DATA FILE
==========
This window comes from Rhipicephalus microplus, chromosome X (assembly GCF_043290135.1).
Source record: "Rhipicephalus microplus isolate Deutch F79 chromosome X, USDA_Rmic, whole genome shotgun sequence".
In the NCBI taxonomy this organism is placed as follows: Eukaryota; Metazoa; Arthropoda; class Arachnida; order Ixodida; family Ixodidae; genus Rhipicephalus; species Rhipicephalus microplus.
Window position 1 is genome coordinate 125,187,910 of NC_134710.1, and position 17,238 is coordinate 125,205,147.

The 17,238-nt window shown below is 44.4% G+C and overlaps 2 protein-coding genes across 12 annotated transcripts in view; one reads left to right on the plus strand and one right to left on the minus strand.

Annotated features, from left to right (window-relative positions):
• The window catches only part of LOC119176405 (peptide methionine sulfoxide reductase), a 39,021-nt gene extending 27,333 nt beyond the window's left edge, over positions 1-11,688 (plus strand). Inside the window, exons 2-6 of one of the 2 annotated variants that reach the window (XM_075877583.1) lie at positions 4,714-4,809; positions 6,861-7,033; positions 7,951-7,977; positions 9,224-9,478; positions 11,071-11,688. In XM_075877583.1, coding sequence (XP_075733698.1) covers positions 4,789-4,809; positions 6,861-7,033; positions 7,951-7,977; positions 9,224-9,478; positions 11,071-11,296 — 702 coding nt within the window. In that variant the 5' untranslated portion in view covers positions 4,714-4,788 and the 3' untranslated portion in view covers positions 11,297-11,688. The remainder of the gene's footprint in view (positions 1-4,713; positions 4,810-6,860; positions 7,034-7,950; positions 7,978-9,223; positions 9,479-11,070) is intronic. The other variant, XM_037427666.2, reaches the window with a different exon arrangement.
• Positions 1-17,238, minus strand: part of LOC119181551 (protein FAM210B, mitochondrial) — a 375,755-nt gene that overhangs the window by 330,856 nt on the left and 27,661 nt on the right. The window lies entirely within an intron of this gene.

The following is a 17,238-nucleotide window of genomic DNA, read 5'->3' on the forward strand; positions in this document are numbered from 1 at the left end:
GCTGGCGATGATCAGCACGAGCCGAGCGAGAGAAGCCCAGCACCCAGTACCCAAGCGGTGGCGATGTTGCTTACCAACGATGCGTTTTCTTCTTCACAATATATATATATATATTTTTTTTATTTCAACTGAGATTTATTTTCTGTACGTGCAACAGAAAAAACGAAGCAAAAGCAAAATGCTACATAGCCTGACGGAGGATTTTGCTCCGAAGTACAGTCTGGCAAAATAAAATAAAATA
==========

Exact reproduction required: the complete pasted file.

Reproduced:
This window comes from Rhipicephalus microplus, chromosome X (assembly GCF_043290135.1).
Source record: "Rhipicephalus microplus isolate Deutch F79 chromosome X, USDA_Rmic, whole genome shotgun sequence".
In the NCBI taxonomy this organism is placed as follows: Eukaryota; Metazoa; Arthropoda; class Arachnida; order Ixodida; family Ixodidae; genus Rhipicephalus; species Rhipicephalus microplus.
Window position 1 is genome coordinate 125,187,910 of NC_134710.1, and position 17,238 is coordinate 125,205,147.

The 17,238-nt window shown below is 44.4% G+C and overlaps 2 protein-coding genes across 12 annotated transcripts in view; one reads left to right on the plus strand and one right to left on the minus strand.

Annotated features, from left to right (window-relative positions):
• The window catches only part of LOC119176405 (peptide methionine sulfoxide reductase), a 39,021-nt gene extending 27,333 nt beyond the window's left edge, over positions 1-11,688 (plus strand). Inside the window, exons 2-6 of one of the 2 annotated variants that reach the window (XM_075877583.1) lie at positions 4,714-4,809; positions 6,861-7,033; positions 7,951-7,977; positions 9,224-9,478; positions 11,071-11,688. In XM_075877583.1, coding sequence (XP_075733698.1) covers positions 4,789-4,809; positions 6,861-7,033; positions 7,951-7,977; positions 9,224-9,478; positions 11,071-11,296 — 702 coding nt within the window. In that variant the 5' untranslated portion in view covers positions 4,714-4,788 and the 3' untranslated portion in view covers positions 11,297-11,688. The remainder of the gene's footprint in view (positions 1-4,713; positions 4,810-6,860; positions 7,034-7,950; positions 7,978-9,223; positions 9,479-11,070) is intronic. The other variant, XM_037427666.2, reaches the window with a different exon arrangement.
• Positions 1-17,238, minus strand: part of LOC119181551 (protein FAM210B, mitochondrial) — a 375,755-nt gene that overhangs the window by 330,856 nt on the left and 27,661 nt on the right. The window lies entirely within an intron of this gene.

The following is a 17,238-nucleotide window of genomic DNA, read 5'->3' on the forward strand; positions in this document are numbered from 1 at the left end:
GCTGGCGATGATCAGCACGAGCCGAGCGAGAGAAGCCCAGCACCCAGTACCCAAGCGGTGGCGATGTTGCTTACCAACGATGCGTTTTCTTCTTCACAATATATATATATATATTTTTTTTATTTCAACTGAGATTTATTTTCTGTACGTGCAACAGAAAAAACGAAGCAAAAGCAAAATGCTACATAGCCTGACGGAGGATTTTGCTCCGAAGTACAGTCTGGCAAAATAAAATAAAATA